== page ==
A MIXED year, with Shakespeare’s Roman plays inevitably reflecting the political chaos of our own times. Outstanding was Antony and Cleopatra, largely owing to Josette Simon’s queen, whose “serpent of old Nile” shifted moods mercurially and magisterially stage-managed her own suicide.
Two new plays by Richard Bean bookended the year — The Hypocrite in the RSC’s The Swan, a combined Hull Truck/RSC production celebrating Hull’s City of Culture 2017 — and Young Marx, opening London’s splendid new The Bridge Theatre. Both marked the playwright’s characteristic treatment of farce at the heart of history.
The former, dealing with the political chicanery around England’s 17th-century civil war, lends itself to a pantomime treatment in which the royalist Prince Rupert and the Duke of York are spies disguised as fishmongers who are planning to blow up parliamentary Hull’s armoury.
Young Marx starts in a similar vein with Rory Kinnear’s penurious and inebriated revolutionary escaping the law by scaling London’s rooftops or hiding up his own chimney. Nicholas Hytner’s production skilfully draws the audience into the real world of Marx’s domestic tragedy with the death of his son. Yet his dedication to the work which was to provide a beacon of understanding of the capitalist system for future generations shines through.
My most memorable production of the year was undoubtedly Arthur Kopit’s Wings at The Young Vic. In the end the essential success or failure of any play in production depends on the acting and Juliet Stevenson’s performance as a stroke victim struggling to understand and escape from her imprisoned mind and body was astonishing.
For most of the play’s hour and a quarter, she conducts her desperate battle with language — both her own and that of those trying to help her. Literally whirled aloft on a harness and often tumbled upside down in a nightmare experience, she battles with the monster that has taken over her existence. Natalie Abrahami’s production, with superb lighting and sound effects, turns what could have been viewed as a fascinating neurological case study into a compelling tragic drama.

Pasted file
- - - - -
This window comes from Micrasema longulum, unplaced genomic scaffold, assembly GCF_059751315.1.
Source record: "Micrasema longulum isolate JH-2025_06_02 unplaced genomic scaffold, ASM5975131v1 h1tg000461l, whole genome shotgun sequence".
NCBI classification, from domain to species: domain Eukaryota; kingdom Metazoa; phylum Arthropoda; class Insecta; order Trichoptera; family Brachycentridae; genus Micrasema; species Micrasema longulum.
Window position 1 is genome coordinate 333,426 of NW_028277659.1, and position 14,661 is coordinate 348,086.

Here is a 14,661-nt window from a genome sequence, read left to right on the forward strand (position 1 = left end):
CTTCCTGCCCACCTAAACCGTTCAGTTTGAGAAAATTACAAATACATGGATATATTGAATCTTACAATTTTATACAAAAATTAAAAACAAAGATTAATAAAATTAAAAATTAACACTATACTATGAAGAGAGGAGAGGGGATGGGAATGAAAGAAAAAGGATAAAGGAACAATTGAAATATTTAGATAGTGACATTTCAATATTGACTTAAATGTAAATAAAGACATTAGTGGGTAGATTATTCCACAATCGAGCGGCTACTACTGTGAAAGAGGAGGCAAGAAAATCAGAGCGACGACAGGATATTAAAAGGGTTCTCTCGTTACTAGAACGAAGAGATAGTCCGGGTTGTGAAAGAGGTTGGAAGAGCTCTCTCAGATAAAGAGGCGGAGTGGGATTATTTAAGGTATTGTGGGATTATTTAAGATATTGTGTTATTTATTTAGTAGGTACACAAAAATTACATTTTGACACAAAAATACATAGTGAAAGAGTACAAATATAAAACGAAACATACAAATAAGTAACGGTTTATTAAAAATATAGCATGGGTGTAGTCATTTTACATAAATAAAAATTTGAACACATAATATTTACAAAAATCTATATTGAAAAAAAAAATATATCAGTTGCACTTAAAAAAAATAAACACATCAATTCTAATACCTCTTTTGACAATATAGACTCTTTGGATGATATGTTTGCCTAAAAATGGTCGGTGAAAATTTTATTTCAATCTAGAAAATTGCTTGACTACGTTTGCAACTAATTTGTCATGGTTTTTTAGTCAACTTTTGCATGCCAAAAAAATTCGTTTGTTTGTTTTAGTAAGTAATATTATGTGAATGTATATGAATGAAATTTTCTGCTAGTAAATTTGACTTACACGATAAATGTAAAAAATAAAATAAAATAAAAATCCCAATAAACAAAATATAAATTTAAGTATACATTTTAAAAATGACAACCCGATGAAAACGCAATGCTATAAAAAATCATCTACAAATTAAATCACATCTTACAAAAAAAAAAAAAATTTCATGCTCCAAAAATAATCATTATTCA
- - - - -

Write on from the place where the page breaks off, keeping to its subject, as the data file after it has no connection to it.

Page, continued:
Another five-star production, South African director Yael Farber’s free adaptation of Oscar Wilde’s Salome at the National Theatre, was equally visceral in its power. Total theatre, it merged music, movement, lighting, dialogue and action and transmuted Wilde’s paean of erotic passion into a defiant statement of the dominant male narrative expunging women from history.
Isabella Nefar’s Salome, at the core of an international cast, was no sexually perverted and frustrated woman demanding the head of John the Baptist in revenge for his rejection of her advances but a political activist in the battle for independence against both Rome and male domination.
Edinburgh’s festival this year offered few outstanding moments but Minefield, a powerful documentary drama in which British and Argentinian veterans relive their personal experiences of the Malvinas conflict merged theatre and reality more powerfully than any TV coverage.
The obvious comradeship of this group of ex-combatants from varied walks of life brought home the ghastly idiocy of war. Finally, Kneehigh’s touring production of The Tin Drum, an adaptation of Gunter Grass’s magic-realist novel, carried the burden of German public and personal guilt, embodied in the memories of those who lived through the nazi nightmare and the weight of history on younger generations.
Dramatising any novel always presents problems and, if staging the inventive complexity of Grass’s work proved at times bewilderingly confusing, I was grateful to this courageous company for encouraging me to reread a marvellous book.